New kid on the block Technological Innovations Group (TIG) – formerly Crestron International – named exclusive sales partner for Crestron EMEA, but new doors open
Amongst the fanfare of ISE last week, of which there were hundreds (possibly thousands) of press announcements, there was one significant story – one which impacts thousands of AV professionals across Europe – which went largely under the radar.
The story in question was buried inside the news that Oblong industries – a high-end provider of interactive collaborative meeting applications (its tech was used in the film Minority Report), had signed a ‘historic” strategic sales partnership with a firm called, ‘TIG’ to drive up sales in the EMEA.
That all sounds great, but who or what is TIG? And whilst the story around Oblong itself has been well documented (read it here), the explanation of this mystery TIG has largely gone unquestioned or unanswered.
So, let’s explain. As a starting point, TIG is an abbreviation of ‘Technological Innovation Group’ – a brand new company, which officially went live on January 7, 2019.
The company is headed up by industry stalwart CEO Robin van Meeuwen, who prior to that day had headed up Crestron International (the official distributor of Crestron in the EMEA) since 2004.
So, does the news mean Robin’s relationship with Crestron – a brand he and his family (Robin took over Crestron International from his father Frank) have lived and breathed since 1994 – come to an abrupt end? Not at all.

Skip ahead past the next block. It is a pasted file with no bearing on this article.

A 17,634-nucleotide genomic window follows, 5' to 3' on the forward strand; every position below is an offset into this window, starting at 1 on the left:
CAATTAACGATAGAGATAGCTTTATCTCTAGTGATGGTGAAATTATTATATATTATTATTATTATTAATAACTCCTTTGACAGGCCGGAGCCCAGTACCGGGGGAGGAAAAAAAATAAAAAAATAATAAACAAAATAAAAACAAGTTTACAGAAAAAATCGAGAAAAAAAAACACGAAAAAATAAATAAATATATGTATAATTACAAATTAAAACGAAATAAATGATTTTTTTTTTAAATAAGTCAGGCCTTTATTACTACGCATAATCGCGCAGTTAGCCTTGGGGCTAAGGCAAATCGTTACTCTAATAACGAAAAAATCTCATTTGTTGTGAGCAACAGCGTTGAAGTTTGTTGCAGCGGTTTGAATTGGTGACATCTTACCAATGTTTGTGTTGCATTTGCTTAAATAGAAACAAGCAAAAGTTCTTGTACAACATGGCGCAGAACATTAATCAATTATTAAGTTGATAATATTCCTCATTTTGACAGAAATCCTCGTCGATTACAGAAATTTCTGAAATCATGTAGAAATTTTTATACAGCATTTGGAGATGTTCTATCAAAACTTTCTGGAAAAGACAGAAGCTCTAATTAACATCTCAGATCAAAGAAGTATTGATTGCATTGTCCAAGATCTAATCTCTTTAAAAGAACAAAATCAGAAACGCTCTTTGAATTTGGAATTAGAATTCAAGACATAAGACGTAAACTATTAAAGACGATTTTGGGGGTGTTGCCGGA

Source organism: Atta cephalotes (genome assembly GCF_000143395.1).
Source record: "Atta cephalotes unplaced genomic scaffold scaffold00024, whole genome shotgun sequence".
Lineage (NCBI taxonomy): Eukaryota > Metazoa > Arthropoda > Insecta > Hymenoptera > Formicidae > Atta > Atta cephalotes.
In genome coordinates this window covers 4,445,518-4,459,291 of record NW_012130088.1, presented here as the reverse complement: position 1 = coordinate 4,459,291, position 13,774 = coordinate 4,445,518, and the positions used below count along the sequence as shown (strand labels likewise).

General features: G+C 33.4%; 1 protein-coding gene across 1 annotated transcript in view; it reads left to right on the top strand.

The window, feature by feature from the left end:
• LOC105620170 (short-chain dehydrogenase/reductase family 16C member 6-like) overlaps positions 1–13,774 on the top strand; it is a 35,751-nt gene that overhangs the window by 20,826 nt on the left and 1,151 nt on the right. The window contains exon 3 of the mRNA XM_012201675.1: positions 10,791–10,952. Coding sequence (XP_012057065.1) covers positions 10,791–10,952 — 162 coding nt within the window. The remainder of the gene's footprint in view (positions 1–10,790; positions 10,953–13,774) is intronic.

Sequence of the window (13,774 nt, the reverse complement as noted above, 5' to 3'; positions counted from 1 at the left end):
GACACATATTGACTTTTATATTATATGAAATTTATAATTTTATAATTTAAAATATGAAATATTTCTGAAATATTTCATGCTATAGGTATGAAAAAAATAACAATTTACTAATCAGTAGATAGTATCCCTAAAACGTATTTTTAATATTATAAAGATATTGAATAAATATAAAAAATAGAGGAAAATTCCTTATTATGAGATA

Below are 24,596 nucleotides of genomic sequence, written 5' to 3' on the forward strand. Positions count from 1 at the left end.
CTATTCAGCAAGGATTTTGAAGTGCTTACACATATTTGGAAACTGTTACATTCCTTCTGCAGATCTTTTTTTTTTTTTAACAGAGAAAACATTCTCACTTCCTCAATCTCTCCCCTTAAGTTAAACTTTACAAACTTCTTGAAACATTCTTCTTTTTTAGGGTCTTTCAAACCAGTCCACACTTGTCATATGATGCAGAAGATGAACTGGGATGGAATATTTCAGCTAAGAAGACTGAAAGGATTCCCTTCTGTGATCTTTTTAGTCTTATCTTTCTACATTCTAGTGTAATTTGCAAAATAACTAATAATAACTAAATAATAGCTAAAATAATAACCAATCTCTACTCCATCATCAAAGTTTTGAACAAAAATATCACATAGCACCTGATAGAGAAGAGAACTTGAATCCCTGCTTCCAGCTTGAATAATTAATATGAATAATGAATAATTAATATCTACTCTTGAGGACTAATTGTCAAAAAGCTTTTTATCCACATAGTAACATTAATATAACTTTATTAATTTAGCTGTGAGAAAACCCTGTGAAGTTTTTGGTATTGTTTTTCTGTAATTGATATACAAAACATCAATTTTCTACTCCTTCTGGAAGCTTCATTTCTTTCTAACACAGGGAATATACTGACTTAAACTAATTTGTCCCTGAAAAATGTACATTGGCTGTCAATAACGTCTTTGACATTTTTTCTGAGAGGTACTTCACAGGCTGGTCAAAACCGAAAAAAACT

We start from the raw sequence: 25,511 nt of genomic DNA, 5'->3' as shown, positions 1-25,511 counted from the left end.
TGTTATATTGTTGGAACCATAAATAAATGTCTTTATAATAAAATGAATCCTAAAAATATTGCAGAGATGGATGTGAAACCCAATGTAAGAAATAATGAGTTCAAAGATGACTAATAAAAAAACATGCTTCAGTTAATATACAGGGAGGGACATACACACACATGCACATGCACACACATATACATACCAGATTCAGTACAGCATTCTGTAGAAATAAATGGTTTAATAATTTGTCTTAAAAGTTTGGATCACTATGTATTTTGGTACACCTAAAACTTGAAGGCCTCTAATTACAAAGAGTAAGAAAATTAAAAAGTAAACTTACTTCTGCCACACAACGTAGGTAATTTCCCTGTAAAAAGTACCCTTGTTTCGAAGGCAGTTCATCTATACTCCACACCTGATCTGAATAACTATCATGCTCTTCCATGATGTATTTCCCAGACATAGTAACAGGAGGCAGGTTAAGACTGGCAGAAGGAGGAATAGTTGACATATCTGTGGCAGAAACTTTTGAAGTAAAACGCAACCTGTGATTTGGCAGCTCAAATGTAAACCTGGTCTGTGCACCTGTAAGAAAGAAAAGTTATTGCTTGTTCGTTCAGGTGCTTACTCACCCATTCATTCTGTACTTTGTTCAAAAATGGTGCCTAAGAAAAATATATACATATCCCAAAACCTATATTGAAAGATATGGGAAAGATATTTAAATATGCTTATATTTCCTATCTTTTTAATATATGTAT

“It’s absolutely business as usual”, explained Robin as we sat on a balcony overlooking Crestron’s giant packed stand during ISE. “2018 was a fantastic year for us and we’re all really excited about the possibilities for the future.”
This was not your typical PR spiel, with the excitement in Robin’s eyes evident with every word spoken throughout our discussion.
And whilst Crestron is absolutely at the heart of TIG’s future, the possibilities of which Robin speaks of, now stretch far beyond.
But before we explain why, let’s take a quick trip down memory lane.
Back in 1987, Frank van Meeuwen (FvM), Robin’s father, created a company called Future Vision Marketing (FVM – get it?).
FVM was set up as a sales agency for “around a dozen” US-based AV brands, of which Frank would promote to various distributors across Europe.
In 1994, FVM clinched a deal to go exclusively with Crestron, at which time FVM became the parent company name and Crestron International becoming the trading name for Crestron’s business in the EMEA.
Essentially – and this surprised many – FVM was, in fact, acting as an indirect distributor for Crestron (trading as Crestron International), which saw it buy stock directly from Crestron, housing it, then selling and delivering it to customers in the UK and across Europe.
The success of this partnership has resulted in FVM (again, trading as Crestron International) significantly expand its business, boosting business opportunities and enhancing the Crestron brand, with 15 offices in 11 countries.
‘In 1998 we first opened the UK organisation,” explained Robin. “Then in 1999, we bought a distributor in Germany. In 2000 we set up our own organisation in France, then in 2001 in Spain, 2003 in Italy, 2012 Netherlands, 2015 South Africa, 2016 in Norway.”
However, Crestron has been undergoing some significant changes around the structure of its business and – crucially here – its routes to market.